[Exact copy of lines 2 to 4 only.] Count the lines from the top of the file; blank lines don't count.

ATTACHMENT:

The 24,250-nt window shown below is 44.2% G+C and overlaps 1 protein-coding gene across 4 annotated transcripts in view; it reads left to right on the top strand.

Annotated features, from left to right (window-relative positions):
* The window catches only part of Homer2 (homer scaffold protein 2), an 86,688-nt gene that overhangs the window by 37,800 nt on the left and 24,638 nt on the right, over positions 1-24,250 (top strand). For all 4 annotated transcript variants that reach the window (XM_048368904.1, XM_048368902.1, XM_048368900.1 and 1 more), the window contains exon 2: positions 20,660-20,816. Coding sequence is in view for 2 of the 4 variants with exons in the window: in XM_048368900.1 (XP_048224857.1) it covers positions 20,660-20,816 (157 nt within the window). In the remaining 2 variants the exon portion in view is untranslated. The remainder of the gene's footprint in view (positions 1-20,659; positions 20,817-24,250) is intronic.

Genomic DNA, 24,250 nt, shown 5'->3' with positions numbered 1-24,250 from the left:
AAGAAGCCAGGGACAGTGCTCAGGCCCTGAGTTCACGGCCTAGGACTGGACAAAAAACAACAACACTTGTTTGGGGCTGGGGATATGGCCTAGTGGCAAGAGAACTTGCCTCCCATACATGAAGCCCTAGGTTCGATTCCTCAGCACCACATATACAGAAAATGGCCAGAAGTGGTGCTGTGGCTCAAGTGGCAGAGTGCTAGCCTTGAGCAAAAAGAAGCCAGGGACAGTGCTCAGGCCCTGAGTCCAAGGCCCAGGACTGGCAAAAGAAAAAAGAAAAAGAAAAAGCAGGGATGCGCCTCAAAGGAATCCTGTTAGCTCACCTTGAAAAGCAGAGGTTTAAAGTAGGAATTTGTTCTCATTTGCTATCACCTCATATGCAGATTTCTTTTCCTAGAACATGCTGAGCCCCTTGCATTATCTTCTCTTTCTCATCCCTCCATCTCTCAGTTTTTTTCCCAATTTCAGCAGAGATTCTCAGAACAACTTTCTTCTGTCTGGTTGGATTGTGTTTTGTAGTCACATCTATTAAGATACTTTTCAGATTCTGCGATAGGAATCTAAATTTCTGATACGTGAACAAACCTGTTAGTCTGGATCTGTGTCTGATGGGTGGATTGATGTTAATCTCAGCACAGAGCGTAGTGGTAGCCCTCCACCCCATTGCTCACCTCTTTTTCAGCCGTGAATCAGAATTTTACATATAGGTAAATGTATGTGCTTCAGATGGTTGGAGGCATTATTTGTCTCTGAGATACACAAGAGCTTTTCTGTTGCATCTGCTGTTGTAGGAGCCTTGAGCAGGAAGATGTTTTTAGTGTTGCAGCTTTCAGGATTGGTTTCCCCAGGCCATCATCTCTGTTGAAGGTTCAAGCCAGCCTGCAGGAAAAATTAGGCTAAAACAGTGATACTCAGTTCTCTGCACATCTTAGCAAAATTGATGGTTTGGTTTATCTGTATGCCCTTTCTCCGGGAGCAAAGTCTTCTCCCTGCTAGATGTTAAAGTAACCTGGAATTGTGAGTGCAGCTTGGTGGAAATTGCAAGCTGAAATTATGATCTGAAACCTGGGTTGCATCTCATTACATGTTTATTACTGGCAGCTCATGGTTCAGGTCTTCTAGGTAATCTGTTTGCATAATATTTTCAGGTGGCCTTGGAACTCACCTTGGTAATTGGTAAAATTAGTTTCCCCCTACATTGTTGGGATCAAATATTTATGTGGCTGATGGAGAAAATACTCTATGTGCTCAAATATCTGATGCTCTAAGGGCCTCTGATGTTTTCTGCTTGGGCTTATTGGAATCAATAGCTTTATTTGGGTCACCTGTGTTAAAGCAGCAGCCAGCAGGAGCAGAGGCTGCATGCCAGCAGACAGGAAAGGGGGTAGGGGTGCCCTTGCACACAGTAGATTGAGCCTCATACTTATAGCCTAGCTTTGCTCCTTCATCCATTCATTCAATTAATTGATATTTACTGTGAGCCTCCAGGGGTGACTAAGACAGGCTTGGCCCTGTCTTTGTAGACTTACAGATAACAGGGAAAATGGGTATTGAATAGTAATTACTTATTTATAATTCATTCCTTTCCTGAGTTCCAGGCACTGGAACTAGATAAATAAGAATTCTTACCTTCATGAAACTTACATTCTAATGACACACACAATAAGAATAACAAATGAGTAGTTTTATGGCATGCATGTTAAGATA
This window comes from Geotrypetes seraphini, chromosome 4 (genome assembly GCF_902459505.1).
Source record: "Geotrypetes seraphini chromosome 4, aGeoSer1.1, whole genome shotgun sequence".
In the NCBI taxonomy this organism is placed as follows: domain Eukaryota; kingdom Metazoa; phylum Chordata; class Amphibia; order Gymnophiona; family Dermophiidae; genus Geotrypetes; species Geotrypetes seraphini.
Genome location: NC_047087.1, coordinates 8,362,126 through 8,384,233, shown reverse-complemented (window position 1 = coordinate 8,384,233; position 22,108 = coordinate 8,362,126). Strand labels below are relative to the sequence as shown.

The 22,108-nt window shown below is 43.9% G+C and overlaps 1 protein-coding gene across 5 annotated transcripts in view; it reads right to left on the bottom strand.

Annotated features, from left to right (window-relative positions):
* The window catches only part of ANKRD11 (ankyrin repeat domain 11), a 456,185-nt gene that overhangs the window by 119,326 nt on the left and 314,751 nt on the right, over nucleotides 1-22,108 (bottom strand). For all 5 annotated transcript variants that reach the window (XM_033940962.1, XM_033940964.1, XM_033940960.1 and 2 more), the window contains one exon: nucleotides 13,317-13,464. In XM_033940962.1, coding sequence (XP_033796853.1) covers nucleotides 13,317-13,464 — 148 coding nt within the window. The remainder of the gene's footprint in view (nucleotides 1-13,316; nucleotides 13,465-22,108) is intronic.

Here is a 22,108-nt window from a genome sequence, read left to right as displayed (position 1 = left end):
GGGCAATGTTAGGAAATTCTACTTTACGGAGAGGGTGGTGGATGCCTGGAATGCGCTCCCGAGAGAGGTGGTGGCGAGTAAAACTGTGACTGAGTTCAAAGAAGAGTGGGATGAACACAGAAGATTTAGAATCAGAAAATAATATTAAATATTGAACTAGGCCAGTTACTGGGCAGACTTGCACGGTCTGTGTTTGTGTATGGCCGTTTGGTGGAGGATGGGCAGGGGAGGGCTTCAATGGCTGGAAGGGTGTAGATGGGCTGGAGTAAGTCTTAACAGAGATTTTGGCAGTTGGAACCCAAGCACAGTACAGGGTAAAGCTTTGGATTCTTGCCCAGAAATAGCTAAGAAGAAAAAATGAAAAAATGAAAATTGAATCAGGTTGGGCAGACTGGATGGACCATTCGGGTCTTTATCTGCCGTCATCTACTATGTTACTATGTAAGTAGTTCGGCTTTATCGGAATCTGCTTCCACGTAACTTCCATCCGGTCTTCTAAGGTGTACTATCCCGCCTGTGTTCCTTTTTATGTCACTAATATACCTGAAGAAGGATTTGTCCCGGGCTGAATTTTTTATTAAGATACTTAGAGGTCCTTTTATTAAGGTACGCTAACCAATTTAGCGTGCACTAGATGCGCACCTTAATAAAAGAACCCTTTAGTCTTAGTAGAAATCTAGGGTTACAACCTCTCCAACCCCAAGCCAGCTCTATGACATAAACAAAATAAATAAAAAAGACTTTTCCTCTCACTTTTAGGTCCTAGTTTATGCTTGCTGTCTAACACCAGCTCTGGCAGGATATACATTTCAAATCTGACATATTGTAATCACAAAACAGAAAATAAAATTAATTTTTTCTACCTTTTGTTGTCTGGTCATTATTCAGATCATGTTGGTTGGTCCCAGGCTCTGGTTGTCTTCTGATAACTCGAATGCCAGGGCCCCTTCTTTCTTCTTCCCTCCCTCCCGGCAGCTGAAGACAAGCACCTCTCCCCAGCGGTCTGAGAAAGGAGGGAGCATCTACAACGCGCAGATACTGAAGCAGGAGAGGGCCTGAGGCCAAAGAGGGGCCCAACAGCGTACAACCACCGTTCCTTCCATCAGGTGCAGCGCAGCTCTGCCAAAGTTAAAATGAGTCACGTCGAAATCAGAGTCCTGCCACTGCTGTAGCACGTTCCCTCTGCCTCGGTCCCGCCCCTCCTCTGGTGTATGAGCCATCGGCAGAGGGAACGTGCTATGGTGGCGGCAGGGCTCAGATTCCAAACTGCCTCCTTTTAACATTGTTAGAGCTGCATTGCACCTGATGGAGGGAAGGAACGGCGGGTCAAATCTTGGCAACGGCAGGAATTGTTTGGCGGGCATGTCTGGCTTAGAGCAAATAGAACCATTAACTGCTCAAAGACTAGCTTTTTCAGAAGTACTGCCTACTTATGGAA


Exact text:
Annotated features, from left to right (window-relative positions):
* The window catches only part of Homer2 (homer scaffold protein 2), an 86,688-nt gene that overhangs the window by 37,800 nt on the left and 24,638 nt on the right, over positions 1-24,250 (top strand). For all 4 annotated transcript variants that reach the window (XM_048368904.1, XM_048368902.1, XM_048368900.1 and 1 more), the window contains exon 2: positions 20,660-20,816. Coding sequence is in view for 2 of the 4 variants with exons in the window: in XM_048368900.1 (XP_048224857.1) it covers positions 20,660-20,816 (157 nt within the window). In the remaining 2 variants the exon portion in view is untranslated. The remainder of the gene's footprint in view (positions 1-20,659; positions 20,817-24,250) is intronic.

Genomic DNA, 24,250 nt, shown 5'->3' with positions numbered 1-24,250 from the left: